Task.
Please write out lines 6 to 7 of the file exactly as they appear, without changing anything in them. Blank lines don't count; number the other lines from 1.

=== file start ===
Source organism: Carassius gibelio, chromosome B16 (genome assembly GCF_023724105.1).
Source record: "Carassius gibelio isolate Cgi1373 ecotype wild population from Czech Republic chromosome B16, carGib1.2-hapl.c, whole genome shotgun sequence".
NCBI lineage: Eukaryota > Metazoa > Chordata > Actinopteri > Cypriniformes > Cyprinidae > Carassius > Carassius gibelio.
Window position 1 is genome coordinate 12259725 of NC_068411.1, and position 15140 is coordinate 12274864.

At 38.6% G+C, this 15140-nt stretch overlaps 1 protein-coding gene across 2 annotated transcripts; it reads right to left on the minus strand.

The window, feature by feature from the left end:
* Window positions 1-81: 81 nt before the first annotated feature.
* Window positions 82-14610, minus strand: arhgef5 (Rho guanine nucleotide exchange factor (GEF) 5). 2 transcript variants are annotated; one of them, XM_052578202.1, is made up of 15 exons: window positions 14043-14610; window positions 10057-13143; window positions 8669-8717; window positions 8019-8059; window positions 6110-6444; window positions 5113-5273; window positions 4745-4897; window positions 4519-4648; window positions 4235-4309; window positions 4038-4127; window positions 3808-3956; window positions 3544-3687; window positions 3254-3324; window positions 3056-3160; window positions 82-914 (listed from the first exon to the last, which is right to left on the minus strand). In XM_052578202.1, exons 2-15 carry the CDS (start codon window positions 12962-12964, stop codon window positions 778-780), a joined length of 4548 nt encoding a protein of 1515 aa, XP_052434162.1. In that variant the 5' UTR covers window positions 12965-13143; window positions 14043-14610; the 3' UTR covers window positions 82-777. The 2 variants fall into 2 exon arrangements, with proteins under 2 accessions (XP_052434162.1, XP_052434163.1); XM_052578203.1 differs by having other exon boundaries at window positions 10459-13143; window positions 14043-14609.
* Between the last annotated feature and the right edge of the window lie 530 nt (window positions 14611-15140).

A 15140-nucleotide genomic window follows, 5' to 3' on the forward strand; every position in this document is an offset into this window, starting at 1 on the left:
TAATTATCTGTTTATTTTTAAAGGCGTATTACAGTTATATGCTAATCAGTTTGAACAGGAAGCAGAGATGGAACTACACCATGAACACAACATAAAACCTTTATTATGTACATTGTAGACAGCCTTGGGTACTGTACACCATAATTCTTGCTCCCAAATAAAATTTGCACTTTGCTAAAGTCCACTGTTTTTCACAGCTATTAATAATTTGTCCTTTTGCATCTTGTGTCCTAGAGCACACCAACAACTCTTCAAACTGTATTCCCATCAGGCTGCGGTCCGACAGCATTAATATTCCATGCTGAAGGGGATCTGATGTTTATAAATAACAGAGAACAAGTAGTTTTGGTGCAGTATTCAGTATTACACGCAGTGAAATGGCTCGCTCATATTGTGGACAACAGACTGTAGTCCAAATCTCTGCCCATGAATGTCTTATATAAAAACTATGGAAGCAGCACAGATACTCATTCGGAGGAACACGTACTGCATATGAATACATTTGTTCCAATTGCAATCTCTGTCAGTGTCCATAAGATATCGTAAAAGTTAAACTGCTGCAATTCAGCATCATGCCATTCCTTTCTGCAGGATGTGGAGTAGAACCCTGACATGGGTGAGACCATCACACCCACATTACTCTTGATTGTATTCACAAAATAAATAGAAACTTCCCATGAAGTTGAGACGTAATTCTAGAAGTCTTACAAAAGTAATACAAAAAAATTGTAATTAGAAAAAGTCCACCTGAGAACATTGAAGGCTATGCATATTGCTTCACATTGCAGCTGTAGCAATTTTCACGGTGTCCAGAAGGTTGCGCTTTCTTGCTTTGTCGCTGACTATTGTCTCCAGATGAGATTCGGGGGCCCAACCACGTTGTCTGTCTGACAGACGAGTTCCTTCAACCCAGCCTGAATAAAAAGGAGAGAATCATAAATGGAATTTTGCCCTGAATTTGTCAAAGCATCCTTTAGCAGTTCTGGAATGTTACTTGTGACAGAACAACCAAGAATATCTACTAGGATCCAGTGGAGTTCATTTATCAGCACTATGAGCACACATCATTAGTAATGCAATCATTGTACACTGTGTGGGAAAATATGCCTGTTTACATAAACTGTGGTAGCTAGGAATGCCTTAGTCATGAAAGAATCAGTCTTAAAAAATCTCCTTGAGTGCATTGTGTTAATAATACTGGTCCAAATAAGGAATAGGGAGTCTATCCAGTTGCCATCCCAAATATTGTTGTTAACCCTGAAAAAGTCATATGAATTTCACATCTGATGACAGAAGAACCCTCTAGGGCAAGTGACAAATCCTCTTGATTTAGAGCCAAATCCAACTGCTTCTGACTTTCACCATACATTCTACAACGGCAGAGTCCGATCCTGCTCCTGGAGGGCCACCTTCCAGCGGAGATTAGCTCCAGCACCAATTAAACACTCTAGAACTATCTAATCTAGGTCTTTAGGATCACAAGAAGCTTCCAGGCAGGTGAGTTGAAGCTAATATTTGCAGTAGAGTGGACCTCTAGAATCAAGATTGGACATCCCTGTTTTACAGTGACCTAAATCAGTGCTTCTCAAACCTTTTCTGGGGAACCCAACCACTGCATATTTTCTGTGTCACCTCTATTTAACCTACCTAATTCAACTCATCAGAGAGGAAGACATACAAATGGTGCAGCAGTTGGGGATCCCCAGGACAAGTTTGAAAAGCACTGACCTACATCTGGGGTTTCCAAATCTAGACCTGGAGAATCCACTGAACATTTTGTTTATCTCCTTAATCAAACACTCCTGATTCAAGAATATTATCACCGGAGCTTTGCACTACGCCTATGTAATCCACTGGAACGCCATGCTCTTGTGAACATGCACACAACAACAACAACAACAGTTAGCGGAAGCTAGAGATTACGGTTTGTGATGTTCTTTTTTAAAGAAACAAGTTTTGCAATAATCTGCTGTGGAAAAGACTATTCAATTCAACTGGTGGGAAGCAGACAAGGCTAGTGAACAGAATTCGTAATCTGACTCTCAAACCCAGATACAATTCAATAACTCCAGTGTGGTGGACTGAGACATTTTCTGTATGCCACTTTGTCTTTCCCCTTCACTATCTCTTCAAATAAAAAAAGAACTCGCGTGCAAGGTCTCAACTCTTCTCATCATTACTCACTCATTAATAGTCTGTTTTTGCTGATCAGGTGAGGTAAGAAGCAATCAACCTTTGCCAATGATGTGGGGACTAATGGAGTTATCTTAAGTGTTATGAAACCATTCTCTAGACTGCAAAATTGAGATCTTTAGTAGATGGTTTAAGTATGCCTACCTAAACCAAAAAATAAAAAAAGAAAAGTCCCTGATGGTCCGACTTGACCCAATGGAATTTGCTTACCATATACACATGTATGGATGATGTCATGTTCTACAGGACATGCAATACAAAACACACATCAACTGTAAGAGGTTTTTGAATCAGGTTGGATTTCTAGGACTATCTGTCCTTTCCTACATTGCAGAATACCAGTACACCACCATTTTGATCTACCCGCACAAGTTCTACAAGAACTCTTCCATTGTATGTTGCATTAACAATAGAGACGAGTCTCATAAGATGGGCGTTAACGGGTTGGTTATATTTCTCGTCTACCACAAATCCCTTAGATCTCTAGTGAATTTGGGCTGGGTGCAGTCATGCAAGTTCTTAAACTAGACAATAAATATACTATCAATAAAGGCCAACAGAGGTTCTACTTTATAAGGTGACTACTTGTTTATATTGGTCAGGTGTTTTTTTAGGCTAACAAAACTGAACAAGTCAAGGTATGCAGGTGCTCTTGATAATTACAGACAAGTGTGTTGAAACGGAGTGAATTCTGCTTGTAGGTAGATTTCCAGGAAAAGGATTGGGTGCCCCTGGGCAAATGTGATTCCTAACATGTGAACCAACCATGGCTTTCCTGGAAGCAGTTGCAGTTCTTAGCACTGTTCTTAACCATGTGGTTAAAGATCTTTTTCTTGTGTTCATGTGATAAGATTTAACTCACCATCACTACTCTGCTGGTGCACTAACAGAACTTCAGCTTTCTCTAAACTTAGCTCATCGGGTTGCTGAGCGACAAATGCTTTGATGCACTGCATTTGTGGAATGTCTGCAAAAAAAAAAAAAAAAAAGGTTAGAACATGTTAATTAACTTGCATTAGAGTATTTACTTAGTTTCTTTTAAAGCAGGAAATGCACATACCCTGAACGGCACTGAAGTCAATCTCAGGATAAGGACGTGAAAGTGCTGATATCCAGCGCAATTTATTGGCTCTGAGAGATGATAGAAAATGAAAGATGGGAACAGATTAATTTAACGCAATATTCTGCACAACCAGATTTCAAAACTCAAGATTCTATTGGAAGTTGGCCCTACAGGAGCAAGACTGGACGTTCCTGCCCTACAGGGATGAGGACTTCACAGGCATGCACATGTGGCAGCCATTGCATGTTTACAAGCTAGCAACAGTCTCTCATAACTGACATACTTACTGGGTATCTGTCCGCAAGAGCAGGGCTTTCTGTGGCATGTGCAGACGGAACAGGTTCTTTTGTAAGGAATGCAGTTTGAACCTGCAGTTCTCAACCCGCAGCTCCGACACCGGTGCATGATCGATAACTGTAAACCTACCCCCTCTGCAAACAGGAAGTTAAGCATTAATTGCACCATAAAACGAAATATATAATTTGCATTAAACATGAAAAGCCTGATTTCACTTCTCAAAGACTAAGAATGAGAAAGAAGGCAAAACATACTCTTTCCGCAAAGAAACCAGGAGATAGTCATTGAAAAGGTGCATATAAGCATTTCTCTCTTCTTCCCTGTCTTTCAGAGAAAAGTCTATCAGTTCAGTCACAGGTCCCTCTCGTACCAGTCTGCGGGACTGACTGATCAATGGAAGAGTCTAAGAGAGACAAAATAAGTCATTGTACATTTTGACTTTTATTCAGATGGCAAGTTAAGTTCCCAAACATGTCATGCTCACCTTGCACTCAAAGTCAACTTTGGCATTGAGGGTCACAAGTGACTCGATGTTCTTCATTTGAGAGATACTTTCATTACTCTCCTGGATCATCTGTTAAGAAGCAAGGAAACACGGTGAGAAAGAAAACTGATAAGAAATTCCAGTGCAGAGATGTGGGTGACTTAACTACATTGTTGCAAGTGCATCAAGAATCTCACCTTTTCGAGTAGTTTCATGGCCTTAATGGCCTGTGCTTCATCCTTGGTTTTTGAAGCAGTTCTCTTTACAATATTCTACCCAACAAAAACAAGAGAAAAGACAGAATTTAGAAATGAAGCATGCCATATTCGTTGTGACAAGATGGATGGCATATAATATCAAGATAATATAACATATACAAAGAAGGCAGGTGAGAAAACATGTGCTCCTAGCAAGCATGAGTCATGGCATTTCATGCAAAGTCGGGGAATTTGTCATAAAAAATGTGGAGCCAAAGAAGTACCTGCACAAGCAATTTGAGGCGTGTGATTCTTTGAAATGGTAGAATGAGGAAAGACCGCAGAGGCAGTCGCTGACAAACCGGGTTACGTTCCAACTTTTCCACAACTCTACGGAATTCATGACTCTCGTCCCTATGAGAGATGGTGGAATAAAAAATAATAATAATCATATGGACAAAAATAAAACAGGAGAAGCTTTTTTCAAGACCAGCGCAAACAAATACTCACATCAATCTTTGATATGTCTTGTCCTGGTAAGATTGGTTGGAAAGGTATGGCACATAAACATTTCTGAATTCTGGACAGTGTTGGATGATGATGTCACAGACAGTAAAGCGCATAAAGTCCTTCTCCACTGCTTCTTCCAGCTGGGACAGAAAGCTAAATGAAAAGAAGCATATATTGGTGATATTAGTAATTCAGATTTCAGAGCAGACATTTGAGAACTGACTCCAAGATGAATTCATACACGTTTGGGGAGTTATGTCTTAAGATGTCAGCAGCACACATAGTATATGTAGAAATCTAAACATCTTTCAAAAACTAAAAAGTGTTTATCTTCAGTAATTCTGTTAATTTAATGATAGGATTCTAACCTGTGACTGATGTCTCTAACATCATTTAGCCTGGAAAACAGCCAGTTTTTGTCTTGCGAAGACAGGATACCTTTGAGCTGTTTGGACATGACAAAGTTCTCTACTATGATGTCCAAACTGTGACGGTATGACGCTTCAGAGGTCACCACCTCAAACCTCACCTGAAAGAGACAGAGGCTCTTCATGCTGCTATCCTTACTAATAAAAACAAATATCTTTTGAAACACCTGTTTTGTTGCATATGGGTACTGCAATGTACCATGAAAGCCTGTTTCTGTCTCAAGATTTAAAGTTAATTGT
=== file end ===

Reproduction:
The window, feature by feature from the left end:
* Window positions 1-81: 81 nt before the first annotated feature.